Bartoszyce [bartɔˈʂɨt͡sɛ] (
Coat of arms
|Coordinates: 54°15′N 20°48′E|
|Gmina||Bartoszyce (urban gmina)|
|• Mayor||Krzysztof Franciszek Nałęcz|
|• Total||11 km2 (4 sq mi)|
|• Density||2,300/km2 (5,900/sq mi)|
|Time zone||UTC+1 (CET)|
|• Summer (DST)||UTC+2 (CEST)|
|Area code(s)||+48 89|
Bartoszyce is on the left shore of river Łyna River in a valley, approximately 90 kilometres (56 miles) east of Elbląg and 55 kilometres (34 miles) south of Kaliningrad, at an altitude of 3 metres (9.8 feet) above sea level.
Around 1241 the Teutonic Knights constructed a castle on the left shore of the Łyna River on the border between the Prussian regions of Natangia and Bartia. The castle was part of the Komturei Balga. It was first composed of block houses, palisades, and earthworks and later built from bricks. Besieged by Old Prussians for four years during a Prussian uprising beginning in 1260, the castle was destroyed in 1264. The Order rebuilt the castle shortly afterwards, but this was besieged by Sudovians in 1273. After uprisings ended, the knights built the Ordensburg out of stone from 1274-80. During the 14th and 15th centuries, the castle was administered by the Komtur of Balga.
A settlement developed near the caste on the right shore of the Alle River opposite the castle. First documented in 1326 under the name Rosenthal, it received town privileges from Grand Master Luther von Braunschweig in 1332. After that the name was changed to Bartenstein and the settlement of Rosenthal below the castle on the left shore of the river was relocated, as the left side had become too dangerous from warfare. The town's Polish population used the Polish names Bartoszyce and Barsztyn. Poles settled in large numbers in Bartoszyce from the 14th to the 17th century. Komtur Henning Schindekopf of Balga began construction of a wall the town in 1353.
The town sided with the Kingdom of Poland and the Prussian Confederation during the Thirteen Years' War (1454–66). The Teutonic castle was destroyed by the town's citizens at the beginning of the war and was not rebuilt afterward. The townsfolk became reconciled with the Teutonic Knights in 1460. After the peace treaty signed in Toruń in 1466 the town came under Polish suzerainty as a fief, remaining part of the State of the Teutonic Order. To stabilize the Order's financial situation, the Order sold the ruined castle's farmyard and meadows to Wend von Eulenburg in 1469; the entire manor of Bartenstein was sold in 1513 to Heinrich Reuß von Plauen (not the Grand Master).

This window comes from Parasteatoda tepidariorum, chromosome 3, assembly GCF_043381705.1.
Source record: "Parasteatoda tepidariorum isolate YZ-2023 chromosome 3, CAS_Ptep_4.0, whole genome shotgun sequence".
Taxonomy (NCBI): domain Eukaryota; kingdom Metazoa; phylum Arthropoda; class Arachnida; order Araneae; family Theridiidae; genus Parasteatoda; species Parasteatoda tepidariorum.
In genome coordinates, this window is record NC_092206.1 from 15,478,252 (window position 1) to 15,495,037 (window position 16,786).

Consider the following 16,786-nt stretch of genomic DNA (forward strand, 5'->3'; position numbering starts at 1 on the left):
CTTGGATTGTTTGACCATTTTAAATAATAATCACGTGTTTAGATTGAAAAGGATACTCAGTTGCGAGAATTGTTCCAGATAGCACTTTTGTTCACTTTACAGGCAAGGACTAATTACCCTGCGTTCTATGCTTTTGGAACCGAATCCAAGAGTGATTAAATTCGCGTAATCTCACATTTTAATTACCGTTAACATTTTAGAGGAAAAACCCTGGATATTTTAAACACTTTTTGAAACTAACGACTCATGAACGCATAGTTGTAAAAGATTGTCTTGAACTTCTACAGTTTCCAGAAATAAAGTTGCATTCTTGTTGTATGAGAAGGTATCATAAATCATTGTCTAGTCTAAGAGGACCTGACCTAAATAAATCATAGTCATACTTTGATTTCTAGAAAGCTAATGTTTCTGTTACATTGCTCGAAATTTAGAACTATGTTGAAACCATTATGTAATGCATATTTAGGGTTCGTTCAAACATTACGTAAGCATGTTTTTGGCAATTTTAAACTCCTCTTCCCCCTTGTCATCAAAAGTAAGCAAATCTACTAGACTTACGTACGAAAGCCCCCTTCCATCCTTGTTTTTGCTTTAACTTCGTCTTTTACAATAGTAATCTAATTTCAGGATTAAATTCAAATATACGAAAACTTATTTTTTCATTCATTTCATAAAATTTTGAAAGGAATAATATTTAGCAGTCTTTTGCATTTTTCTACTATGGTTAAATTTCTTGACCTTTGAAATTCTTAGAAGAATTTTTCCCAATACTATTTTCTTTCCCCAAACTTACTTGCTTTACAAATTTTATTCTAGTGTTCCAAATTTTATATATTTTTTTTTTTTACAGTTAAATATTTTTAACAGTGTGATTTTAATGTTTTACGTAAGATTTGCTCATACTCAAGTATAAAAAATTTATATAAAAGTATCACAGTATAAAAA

With the secularization of the Teutonic Order's Prussian territories in 1525, the town became part of the Duchy of Prussia, established with the consent of the Polish king Sigismund I the Old, as a vassal state of the Crown of the Kingdom of Poland. The town converted to Protestantism in the same year during the Protestant Reformation; it then did not have a Catholic church until the 19th century.
Bartenstein became part of the Kingdom of Prussia in 1701 and the Prussian Province of East Prussia in 1773. During the Napoleonic Wars, Prussia and the Russian Empire signed a treaty of alliance in the town on 26 April 1807, the Treaty of Bartenstein. Administrative reform following the wars placed the town within East Prussia's Landkreis Friedland in 1818.
The Ełk-Bartoscyze train line ran through the town in 1868, leading to the establishment of industries, including an iron foundry, a machine factory, and a wagon factory. It was also noted for its oak trade. A garrison town for the Prussian Army, Bartenstein was the seat of the district court. Because it had grown to become the largest town in Landkreis Friedland during the 19th century, the town was made the district capital in 1902. Landkreis Friedland was renamed Landkreis Bartenstein in 1927. The foundation of the old castle was used in the construction of the administrative seat; this building was destroyed in 1945.
In January 1945 during World War II, the town was 50% destroyed during fighting with the Soviet Red Army. After the Potsdam Conference, the town and the area became part of Poland. Remaining German residents who had survived were either evacuated or later expelled, and the town was repopulated with Poles.
- Matthäus Waissel (1540–1602), German theologian, lutist, author
- Max Baginski (1864–1943), German-American anarchist
- Hans Koch (1893–1945), German anti-Nazi resistance fighter
- Erwin Geschonneck (1906–2008), German actor
- Günther Schack (1917–2003), German fighter pilot
- Hans-Joachim Reske (1940), German athlete
- Zbigniew Lubiejewski (1949), Polish volleyball player
- Marek Daćko (1991), Polish handball player
- Mateusz Czunkiewicz (1996), Polish volleyball player
- Ostpreußen.net. Geschichte der Stadt Bartoszyce - Bartenstein. Accessed 1 April 2007. (in German)
- "Bartoszyce, eMazury" (in Polish). Retrieved June 7, 2019.
- Der Große Brockhaus, 15th edition, Vol. 2, Leipzig 1929, p. 333.
- Johann Friedrich Goldbeck: Vollständige Topographie des Königreichs Preußen. Part I: Topographie von Ost-Preussen, Marienwerder 1785, p. 18, no. 1).
- Michael Rademacher: Deutsche Verwaltungsgeschichte Provinz Ostpreußen, Kreis Friedland/Bartenstein (2006).
- Tolstoy, Leo (1949). War and Peace. Garden City: International Collectors Library.
|Wikimedia Commons has media related to Bartoszyce.|
|Wikisource has the text of the 1911 Encyclopædia Britannica article Bartenstein.|
- Municipal website (in Polish)
- History of Bartoszyce (in Polish)
- Geschichte der Stadt Bartoszyce - Bartenstein (in German)
- Photos of Bartoszyce(in Polish)